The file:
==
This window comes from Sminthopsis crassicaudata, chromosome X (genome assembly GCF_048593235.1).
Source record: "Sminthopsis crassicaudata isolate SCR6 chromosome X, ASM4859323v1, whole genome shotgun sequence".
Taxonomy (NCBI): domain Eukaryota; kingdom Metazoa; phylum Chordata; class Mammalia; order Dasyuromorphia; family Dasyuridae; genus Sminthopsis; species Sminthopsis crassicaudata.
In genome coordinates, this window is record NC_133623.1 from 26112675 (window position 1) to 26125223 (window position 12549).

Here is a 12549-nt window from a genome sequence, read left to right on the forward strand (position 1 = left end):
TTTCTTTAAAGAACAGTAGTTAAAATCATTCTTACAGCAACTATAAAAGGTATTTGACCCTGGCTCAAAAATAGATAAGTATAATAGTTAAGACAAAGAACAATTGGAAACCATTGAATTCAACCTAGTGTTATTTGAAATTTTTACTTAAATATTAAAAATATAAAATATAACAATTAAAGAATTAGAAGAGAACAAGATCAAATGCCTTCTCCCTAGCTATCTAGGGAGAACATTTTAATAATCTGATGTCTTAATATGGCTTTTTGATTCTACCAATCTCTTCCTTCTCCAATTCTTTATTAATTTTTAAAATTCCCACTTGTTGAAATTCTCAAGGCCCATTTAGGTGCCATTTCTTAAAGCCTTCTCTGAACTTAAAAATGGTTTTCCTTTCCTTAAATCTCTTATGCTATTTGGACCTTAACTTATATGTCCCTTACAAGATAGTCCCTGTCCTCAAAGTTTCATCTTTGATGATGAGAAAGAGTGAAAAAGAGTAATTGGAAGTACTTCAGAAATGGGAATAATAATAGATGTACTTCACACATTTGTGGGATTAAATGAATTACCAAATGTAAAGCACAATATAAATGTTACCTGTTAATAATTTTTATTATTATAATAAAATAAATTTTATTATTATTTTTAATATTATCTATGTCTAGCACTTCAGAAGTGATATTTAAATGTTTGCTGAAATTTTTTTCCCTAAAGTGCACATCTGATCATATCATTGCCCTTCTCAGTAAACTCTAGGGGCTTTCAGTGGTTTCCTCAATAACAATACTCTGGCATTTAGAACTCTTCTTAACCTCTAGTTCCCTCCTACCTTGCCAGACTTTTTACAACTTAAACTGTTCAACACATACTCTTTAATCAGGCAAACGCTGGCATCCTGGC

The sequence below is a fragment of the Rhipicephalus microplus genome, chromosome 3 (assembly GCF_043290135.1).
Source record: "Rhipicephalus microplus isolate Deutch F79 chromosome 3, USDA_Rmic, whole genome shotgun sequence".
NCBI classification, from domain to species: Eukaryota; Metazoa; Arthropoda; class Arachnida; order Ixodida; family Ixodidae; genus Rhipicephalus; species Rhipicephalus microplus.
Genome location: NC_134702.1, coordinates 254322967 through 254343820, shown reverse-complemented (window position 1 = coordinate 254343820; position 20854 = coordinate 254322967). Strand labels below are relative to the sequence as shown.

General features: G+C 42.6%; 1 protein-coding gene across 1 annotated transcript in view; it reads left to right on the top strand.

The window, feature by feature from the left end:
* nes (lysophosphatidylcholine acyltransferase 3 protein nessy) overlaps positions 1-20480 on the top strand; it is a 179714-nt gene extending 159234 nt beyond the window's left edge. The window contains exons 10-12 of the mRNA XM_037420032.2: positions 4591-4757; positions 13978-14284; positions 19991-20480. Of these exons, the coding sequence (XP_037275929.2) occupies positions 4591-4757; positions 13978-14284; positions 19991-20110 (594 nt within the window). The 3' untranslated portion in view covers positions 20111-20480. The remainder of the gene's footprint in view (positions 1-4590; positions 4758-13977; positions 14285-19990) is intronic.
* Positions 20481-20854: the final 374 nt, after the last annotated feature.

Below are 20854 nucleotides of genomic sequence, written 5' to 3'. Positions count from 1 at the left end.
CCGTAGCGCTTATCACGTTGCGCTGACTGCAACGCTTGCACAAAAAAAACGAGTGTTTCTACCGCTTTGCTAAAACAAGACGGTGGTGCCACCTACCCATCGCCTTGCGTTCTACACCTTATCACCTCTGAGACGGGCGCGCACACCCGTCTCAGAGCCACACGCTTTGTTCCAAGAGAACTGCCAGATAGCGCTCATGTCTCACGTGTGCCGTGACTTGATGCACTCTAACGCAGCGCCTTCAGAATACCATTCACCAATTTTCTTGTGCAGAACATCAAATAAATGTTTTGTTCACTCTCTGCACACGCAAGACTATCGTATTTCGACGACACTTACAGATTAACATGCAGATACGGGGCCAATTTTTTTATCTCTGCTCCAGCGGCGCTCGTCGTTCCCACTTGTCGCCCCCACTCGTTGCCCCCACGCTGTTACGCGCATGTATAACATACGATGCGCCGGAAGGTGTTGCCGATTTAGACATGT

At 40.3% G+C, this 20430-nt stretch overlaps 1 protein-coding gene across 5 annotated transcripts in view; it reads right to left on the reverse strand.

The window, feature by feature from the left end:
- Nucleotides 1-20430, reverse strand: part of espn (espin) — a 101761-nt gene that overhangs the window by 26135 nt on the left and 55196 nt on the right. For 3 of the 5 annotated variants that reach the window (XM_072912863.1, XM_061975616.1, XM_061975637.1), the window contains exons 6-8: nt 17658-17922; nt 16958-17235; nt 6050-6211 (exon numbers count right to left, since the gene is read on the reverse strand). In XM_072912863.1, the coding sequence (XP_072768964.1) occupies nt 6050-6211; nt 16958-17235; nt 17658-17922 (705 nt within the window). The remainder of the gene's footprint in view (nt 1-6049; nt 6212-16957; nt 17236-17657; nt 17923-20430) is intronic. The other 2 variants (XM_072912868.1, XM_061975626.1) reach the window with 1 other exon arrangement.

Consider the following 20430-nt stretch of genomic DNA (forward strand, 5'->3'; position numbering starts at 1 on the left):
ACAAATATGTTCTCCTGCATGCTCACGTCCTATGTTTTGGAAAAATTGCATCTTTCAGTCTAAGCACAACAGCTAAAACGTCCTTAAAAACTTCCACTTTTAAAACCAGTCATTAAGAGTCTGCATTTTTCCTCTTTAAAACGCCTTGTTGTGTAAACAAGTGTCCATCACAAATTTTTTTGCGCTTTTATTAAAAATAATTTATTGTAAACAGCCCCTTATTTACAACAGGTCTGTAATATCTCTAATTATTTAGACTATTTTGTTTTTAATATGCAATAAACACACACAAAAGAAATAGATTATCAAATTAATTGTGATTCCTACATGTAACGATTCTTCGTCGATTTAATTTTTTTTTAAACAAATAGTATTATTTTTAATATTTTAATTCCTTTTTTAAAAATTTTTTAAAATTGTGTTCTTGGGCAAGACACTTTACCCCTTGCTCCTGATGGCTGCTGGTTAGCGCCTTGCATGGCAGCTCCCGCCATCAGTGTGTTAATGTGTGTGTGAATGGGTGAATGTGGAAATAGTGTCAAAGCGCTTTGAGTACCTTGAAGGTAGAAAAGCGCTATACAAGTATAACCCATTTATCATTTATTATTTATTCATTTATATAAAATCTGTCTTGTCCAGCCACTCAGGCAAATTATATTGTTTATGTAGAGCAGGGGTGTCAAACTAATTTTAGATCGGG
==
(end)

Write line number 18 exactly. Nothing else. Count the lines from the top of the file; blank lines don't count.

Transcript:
The window, feature by feature from the left end: